Herbert S. Eisensteadt
lived at 4519
Forrestville Avenue in Chicago with his
parents and brother.*
His body was
discovered at Sheldon's funeral home and identified
M. Eisensteadt (possibly his cousin, Moses
Eisensteadt). Herbert was buried at Rosehill
Cemetery in Chicago.
was one of
two sons born to Leopold
and Caroline "Carrie" Spiro
Eisenstaedt. Leopold Eisensteadt was a
brother and employee of Isidor, Solomon and Rudolph
Eisenstaedt of Eisenstaedt Bros.
manufactured and wholesaled neckties, handkerchiefs, hosiery and
mufflers, operating in the seven-story
Metropolitan building at the corner of 230-232 Market
St. and Jackson Blvd in Chicago. Leopold was an salesman for the firm, as
was Mary Wagner's husband, Charles Wagner. The
company was the oldest necktie manufacturer in
Chicago, founded prior to the 1871 Great Chicago
fire and rebuilt thereafter. The last
reference I found to the firm was in 1922 by which
time the founders had passed and Leopold was
president. He died the following year.
surviving brother was Joseph Eisensteadt, probably
named after his grandfather. Joseph graduated
from Northwestern in 1909 and became a physician and
dentist, serving his internship in 1910 at Cook
According to his WWI draft card, Joseph was of
medium height and build with brown eyes and black
hair, which may be the only clue as to Herbert's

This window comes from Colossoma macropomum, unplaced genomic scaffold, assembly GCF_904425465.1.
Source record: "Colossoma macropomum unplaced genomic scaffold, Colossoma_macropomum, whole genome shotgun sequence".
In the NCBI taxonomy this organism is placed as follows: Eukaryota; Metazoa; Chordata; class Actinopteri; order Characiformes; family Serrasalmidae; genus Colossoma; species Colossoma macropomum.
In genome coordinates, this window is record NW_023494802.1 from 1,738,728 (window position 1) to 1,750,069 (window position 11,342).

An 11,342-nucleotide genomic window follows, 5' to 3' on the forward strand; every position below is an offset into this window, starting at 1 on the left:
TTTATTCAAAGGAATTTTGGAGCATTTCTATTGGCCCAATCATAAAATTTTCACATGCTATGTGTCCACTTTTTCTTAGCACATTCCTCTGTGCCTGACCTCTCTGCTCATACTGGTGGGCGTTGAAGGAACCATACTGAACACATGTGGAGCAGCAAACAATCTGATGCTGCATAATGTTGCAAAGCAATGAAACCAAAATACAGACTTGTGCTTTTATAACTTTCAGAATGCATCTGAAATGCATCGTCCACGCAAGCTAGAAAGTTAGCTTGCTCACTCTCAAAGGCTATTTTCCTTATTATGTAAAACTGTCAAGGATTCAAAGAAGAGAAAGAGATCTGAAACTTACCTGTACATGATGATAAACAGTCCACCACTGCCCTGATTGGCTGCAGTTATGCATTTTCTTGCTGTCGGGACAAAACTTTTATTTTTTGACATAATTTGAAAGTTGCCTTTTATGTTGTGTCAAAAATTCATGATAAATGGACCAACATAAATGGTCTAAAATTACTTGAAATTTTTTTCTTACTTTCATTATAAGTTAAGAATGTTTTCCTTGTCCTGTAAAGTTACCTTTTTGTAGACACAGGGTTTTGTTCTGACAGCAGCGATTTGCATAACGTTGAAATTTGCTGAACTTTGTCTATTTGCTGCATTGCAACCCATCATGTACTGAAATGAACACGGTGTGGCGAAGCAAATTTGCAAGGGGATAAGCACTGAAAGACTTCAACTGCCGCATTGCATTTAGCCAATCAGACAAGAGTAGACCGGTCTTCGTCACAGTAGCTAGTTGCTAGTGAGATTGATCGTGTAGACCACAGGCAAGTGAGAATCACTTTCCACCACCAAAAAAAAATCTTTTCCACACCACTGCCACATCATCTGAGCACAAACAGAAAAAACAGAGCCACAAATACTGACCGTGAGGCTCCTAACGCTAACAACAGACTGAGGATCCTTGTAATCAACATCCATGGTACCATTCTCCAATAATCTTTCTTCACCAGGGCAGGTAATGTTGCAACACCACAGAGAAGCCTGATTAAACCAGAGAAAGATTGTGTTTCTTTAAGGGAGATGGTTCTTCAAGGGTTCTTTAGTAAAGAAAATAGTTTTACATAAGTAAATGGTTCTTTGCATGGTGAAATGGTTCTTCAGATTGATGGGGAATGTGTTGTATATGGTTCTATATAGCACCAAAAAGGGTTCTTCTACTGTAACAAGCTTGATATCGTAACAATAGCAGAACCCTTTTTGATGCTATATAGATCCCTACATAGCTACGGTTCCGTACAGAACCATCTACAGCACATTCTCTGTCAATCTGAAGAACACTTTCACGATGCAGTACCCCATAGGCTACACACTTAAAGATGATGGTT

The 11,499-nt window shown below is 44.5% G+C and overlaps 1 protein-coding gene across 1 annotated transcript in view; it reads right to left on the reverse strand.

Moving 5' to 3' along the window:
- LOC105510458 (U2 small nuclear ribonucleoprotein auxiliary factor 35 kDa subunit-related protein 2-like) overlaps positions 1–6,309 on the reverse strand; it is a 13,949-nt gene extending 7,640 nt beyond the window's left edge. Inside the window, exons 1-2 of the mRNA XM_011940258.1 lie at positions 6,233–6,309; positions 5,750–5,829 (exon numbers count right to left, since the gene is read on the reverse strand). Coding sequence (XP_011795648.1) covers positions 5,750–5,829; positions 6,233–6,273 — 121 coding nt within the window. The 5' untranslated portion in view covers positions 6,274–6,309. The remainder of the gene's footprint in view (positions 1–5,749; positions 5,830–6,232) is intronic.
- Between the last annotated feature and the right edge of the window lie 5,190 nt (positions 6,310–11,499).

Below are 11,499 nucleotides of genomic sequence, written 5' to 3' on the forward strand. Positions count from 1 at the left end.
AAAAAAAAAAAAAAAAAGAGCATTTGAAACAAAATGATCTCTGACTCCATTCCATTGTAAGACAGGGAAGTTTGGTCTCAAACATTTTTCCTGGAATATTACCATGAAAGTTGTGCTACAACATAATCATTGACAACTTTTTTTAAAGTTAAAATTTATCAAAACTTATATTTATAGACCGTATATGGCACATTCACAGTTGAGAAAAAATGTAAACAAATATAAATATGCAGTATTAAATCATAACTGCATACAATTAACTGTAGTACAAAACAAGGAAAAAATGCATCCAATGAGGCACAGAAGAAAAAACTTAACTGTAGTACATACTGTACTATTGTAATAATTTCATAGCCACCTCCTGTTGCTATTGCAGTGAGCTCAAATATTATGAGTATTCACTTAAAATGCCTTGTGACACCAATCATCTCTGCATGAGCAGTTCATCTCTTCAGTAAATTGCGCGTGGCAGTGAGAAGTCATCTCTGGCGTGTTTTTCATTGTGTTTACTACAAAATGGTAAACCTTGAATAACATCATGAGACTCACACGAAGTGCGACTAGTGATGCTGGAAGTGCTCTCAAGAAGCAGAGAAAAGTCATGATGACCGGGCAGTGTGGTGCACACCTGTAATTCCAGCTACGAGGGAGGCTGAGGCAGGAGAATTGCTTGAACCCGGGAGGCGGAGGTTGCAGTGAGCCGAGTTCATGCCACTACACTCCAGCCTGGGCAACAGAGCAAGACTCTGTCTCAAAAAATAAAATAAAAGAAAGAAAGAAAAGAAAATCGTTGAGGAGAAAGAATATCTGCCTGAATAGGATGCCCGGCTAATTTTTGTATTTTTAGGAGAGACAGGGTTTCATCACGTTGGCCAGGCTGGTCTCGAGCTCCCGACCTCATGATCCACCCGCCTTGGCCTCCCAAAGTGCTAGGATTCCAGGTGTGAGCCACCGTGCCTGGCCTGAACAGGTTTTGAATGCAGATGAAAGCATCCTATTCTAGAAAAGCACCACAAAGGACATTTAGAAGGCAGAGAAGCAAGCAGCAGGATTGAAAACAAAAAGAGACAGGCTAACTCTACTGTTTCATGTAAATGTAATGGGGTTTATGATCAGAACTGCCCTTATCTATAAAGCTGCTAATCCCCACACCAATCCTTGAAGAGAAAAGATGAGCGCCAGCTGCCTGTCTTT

Eisenstead was spelled in many ways,
Eisenstaedt, Eusenstadt, Aisenstadt,
Eisenstacht and Isenstadt.
Mary Anna O'Brien Wagner (b.
1859) married in 1880
when she was twenty-one years old. Her husband was
necktie salesman, Charles S. Wagner (1856-1912), a
fellow New York native. Over the next twenty-three
years she bore five children, of which four were
living at the time of her death
(including Nellie who in 1900 had married a Judd).
Mary's body was identified by
at Rolstons funeral home and the funeral
was held on January 3, 1904 in their home at 629
Sedgwick street. Burial was at Calvary
Cemetery in Chicago. If there ever was one, there is
no longer a marker at her grave site,
which seems odd. The family could certainly
have afforded a marker.
Mary Anna and Charles's
youngest child, Grace, was eleven at the time of her
mother's death. The others were seventeen to
twenty-one years old.
In the years after the
Charles brought a $10,000
wrongful death suit against Fuller Construction on
behalf of his wife. The only claimants to receive
settlements were those who sued Fuller but it isn't
known if all who sued Fuller received settlements.
Five years after the fire
Charles married again, to the widow of William E.
Bany, Mary Portugal Bany. Mary had two daughters.